The Chief Medical Officer of Riordan Clinic, Dr. Hunninghake, is very popular with patients because of his immense knowledge about medicine and nutrition as well as his friendly, humble and polished manner. At the first visit, he takes one and a half hours to talk with patients, completes a thorough examination, and orders appropriate lab testing. Treatments mainly focus on nutrition therapy with infusion and supplements, as well as lifestyle changes such as diet, sleep and exercise. Every Monday, he provides free telephone consultations, so patients can know what the clinic can do for patients before they visit. One of the wonderful things about Dr. Ron is that he does not criticize conventional medicine at all. He is patient with co-learners who find it difficult to improve their lifestyle. I think it is because he understands that it is sometimes very difficult to change their lifestyle all at once. It is natural that we sometimes want to eat sweet things, drink alcohol, or skip exercise. We need to admit such feelings to make improvements in our lifestyle. I have learned his way of bringing patients to a good direction gradually.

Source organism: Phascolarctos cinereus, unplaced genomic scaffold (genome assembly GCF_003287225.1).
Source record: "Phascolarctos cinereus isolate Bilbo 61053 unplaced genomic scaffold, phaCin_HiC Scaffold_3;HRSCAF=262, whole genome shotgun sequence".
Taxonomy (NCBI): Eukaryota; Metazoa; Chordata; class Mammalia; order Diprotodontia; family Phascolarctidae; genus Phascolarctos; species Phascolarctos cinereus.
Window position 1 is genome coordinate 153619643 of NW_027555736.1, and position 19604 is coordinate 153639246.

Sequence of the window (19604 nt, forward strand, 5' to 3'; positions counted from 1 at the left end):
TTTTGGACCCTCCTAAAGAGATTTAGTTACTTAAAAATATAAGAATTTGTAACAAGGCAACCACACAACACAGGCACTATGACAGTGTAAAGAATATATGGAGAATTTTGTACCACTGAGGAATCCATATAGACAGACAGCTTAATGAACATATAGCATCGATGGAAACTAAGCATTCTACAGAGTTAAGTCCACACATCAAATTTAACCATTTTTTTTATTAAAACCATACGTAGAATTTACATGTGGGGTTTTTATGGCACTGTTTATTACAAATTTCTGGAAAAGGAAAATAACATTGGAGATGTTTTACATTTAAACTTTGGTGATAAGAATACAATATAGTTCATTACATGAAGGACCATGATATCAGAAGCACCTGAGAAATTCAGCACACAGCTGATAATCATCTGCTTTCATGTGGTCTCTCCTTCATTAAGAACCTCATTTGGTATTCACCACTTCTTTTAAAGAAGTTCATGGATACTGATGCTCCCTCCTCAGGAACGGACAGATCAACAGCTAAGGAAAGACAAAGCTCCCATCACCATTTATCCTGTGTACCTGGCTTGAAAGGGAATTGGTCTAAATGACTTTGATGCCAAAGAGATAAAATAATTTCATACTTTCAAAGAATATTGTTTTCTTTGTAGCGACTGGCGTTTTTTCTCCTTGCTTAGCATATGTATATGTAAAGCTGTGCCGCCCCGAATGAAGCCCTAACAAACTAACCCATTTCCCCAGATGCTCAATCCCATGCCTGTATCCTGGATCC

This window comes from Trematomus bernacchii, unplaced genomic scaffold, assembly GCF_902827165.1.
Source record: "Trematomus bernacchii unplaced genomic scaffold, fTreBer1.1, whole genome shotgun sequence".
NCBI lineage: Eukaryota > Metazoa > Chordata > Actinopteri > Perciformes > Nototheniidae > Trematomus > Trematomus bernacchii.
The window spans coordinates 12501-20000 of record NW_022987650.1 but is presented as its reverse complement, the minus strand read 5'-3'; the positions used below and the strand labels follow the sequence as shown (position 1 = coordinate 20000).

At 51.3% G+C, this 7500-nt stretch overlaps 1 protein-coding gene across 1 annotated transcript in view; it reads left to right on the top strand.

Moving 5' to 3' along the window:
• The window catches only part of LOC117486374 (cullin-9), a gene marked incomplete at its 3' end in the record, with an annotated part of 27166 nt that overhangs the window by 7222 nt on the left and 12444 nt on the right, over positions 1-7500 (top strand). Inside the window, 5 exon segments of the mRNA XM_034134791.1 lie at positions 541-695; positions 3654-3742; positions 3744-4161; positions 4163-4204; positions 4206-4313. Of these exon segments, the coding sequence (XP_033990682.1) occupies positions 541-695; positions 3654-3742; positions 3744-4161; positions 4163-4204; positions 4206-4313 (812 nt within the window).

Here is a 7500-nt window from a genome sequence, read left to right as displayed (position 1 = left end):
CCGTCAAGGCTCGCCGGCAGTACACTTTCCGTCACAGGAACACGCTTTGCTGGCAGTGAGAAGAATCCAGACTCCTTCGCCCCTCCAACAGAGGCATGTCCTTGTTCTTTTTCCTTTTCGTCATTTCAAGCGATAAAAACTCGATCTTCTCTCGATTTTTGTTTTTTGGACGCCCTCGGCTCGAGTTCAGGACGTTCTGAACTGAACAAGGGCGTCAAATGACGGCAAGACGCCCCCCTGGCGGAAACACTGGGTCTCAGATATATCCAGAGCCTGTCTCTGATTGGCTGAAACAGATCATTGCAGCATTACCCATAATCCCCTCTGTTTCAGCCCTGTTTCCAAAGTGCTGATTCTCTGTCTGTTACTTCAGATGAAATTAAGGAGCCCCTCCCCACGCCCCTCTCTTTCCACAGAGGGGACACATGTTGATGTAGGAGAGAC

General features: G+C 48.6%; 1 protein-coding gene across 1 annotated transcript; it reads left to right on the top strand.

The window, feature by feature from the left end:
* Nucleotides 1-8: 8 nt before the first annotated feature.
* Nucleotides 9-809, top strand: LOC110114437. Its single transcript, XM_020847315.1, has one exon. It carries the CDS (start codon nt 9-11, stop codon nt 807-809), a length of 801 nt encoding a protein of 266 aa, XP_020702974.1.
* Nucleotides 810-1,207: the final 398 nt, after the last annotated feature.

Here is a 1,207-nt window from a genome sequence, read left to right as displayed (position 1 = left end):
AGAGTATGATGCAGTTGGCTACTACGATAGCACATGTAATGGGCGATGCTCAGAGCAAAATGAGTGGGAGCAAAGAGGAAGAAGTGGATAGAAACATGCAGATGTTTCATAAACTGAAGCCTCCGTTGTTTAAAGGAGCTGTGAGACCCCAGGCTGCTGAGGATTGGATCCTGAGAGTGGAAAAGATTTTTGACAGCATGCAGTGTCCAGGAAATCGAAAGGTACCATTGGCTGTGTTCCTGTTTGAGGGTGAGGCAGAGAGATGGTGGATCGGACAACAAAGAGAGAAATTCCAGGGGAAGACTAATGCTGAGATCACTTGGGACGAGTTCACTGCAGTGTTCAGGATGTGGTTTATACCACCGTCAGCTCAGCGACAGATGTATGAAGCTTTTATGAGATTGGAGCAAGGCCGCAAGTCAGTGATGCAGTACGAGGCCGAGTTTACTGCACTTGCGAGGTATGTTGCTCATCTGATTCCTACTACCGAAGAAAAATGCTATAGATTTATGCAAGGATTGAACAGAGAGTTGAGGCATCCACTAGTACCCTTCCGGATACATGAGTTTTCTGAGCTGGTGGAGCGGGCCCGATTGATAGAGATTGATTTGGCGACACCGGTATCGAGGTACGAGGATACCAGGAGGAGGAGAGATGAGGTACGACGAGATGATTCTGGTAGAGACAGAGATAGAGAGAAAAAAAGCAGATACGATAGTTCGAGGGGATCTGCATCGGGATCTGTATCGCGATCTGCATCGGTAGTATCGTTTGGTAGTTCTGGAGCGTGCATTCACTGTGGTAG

Dr. Nina Mikirova
In the clinic’s research department, Dr. Nina Mikirova conducts research about vitamin C and continues to publish articles. She originally specialized in physics, mathematics and statistics. She has been doing medical research since she came to Riordan Clinic, and she is one of the leaders in vitamin C research, and she is in close contact with other researchers of vitamin C worldwide.

RECNAC Project – New Vitamin C Infusion Research